Seattle is apparently not the only Effective Altruism group to talk about doing volunteering meetings, only to remember that the traits that make volunteering useful are almost antithetical to the traits that make it fun and doable to for a group on a drop-in basis. I am kind of hoping that blood donation can bridge that gap. So here’s my math on how effective donating blood is. The Red Cross estimates a single donation can save three people, but what they mean is “a single donation can go to three different people.” To get the actual value we need to see how many units of blood were donated and how many deaths they prevented.
The most recent data I could find was the 2011 National blood Collection and Utilization Survey Report (PDF), which couldn’t make it harder to do this kind of calculation if it tried. They were extremely loose with what “unit” referred to, so I’m going to stick with the whole and red blood cell transfusions, so my numbers are consistent. There were 15,721,000 units collected, of which 14,589,000 were deemed usable. 13,785,000 were used, of which 37,000 were directed to a specific patient, and 65,000 were self-donations, which are less effective for various reasons. The collections numbers don’t call out general vs. specific donations and the numbers are small, so I’ll just use the total number used. If some blood donations are also generating plasma and white cells in addition to the red blood cells counted here, that would only increase effectiveness.
A single donation is one pint. Health and Human Services fails to define what they mean by unit, but it appears to mean “whatever you get from one donation after some filtering“, so let’s assume it’s 1:1. The average recipient receives 2.75 units. If you assume each person who received a transplant would otherwise die (supported by this sourceless FAQ), that means each donation saves ~1/3 of a life (discounting for donations that are rejected). Using GiveWell’s $5,000/life number, that’s still equivalent to donating $1,667. That is overstating the case, because some portion of recipients (I can’t find out how many) have diseases like sickle cell anemia that require chronic transfusions, and the fair thing is to count their lifetime transfusion count, not their per treatment count. To get an upper bound I’ll use the Red Cross’s number that a car accident victim can use up to a 100 pints of blood, which means each donor saves 1% of that life, which is equivalent to $50 to an extremely effective charity.
But the question isn’t “what is the average value of donated blood?” but “what is the marginal value of your potential donation?” I can’t find any direct numbers for this, but we have the following evidence:
- Very little blood is thrown out.
- People are spending lots of time and money developing artificial blood substitutes. Despite this there are no generally accept substitutes for blood’s oxygen-carrying capacity.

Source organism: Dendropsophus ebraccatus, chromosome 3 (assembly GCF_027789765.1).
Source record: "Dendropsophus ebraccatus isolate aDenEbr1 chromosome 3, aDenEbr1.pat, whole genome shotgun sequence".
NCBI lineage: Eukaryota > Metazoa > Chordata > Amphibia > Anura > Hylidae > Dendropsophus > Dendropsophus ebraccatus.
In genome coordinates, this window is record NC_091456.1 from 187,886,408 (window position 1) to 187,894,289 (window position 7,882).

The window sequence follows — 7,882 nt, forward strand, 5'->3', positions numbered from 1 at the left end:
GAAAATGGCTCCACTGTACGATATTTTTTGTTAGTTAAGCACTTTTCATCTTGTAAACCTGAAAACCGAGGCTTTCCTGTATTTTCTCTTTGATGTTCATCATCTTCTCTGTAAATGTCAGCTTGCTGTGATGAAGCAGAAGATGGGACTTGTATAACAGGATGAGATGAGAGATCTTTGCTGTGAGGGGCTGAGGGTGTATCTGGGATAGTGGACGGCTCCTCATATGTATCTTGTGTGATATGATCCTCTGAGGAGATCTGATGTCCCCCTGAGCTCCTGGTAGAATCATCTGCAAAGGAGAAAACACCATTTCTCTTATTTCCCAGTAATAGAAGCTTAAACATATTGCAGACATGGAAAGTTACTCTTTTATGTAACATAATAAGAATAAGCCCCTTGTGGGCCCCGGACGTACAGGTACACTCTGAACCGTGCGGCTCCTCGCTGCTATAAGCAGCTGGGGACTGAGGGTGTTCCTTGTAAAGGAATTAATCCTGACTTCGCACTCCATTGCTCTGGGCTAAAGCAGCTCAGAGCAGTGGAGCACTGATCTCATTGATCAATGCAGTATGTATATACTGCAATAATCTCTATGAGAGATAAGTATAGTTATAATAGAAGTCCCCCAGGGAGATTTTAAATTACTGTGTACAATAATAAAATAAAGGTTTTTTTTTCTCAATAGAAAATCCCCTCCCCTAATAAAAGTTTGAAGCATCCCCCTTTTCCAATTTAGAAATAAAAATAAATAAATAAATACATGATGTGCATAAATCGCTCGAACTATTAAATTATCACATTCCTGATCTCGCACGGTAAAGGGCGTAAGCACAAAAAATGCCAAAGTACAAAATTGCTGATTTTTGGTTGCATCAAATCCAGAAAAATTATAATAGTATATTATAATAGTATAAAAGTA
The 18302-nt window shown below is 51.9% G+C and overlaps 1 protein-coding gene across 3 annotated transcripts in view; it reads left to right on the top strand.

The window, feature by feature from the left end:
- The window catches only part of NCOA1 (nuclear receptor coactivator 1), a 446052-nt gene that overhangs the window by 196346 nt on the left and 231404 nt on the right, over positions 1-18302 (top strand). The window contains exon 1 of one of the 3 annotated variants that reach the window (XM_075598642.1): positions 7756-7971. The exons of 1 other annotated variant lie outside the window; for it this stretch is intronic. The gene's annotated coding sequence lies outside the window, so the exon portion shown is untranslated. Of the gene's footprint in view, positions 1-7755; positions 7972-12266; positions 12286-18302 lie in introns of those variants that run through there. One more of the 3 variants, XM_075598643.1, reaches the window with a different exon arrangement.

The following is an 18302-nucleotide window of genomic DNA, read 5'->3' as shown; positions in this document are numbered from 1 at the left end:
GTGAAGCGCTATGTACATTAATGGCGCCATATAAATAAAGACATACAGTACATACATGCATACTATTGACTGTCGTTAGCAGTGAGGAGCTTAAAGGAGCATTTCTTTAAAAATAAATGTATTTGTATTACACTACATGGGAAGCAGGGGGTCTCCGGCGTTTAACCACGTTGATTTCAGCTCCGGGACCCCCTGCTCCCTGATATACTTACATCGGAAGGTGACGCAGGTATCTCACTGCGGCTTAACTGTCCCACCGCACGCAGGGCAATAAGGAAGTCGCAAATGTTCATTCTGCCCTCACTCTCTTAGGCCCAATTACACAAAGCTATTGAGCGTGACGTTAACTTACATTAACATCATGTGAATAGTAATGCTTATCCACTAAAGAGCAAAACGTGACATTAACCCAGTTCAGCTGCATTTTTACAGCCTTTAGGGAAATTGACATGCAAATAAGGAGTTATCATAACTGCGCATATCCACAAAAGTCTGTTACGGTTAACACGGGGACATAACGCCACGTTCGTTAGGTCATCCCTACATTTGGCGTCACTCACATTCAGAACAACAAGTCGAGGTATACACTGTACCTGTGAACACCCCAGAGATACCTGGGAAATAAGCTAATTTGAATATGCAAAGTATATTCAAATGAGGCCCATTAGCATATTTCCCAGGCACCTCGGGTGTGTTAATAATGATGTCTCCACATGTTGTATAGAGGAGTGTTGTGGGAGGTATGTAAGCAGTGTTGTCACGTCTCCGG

- The Red Cross spends a lot of time and money harassing people to donate. They called my parents’ house for years after my one donation (I’m O-).
- Some blood is able to reach the “too old” state, but then used to ill effect, indicating lumpy supply or demand. Unless you can predict demand spikes you should use the average efficacy. If you can predict demand spikes, there are probably more effective things to do with that power.
So I’m just going to use the average effectiveness as the marginal effectiveness for now.
What are the costs to the donor of donating? The one time I donated it was high because I slept for the next two days. If you’re my friend Elena who went into shock after donating, it cost you days and several thousand dollars in ER visits. So it is probably not worth it for either of us to donate. But for a typical person with no side effects, it’s plausibly useful. If it’s replacing work time, then effectiveness depends on their hourly wage. Multiple websites list the time to donate as 60-90 minutes, which translates to a minimum psuedowage of $33/hour and a maximum of $1667. The average hourly American wage is $24/hour, although I would estimate the average wage of people earning to give as somewhat higher than that. So that’s extremely plausible on its face. But if the time isn’t coming out of work, and is made rewarding to the participant, blood donation is hugely effective. This suggestions that an event that induced people to donate without replacing work would be effective, more so if it could be made into a positive experience. So a blood donation event could be a huge win for an EA event.
[Side note: if you decide to do this yourself, I would recommend donating anywhere but the Red Cross if at all possible. I’m going to try for Bloodworks NW, because if I get enough people they will send a truck and we can make it an actual party]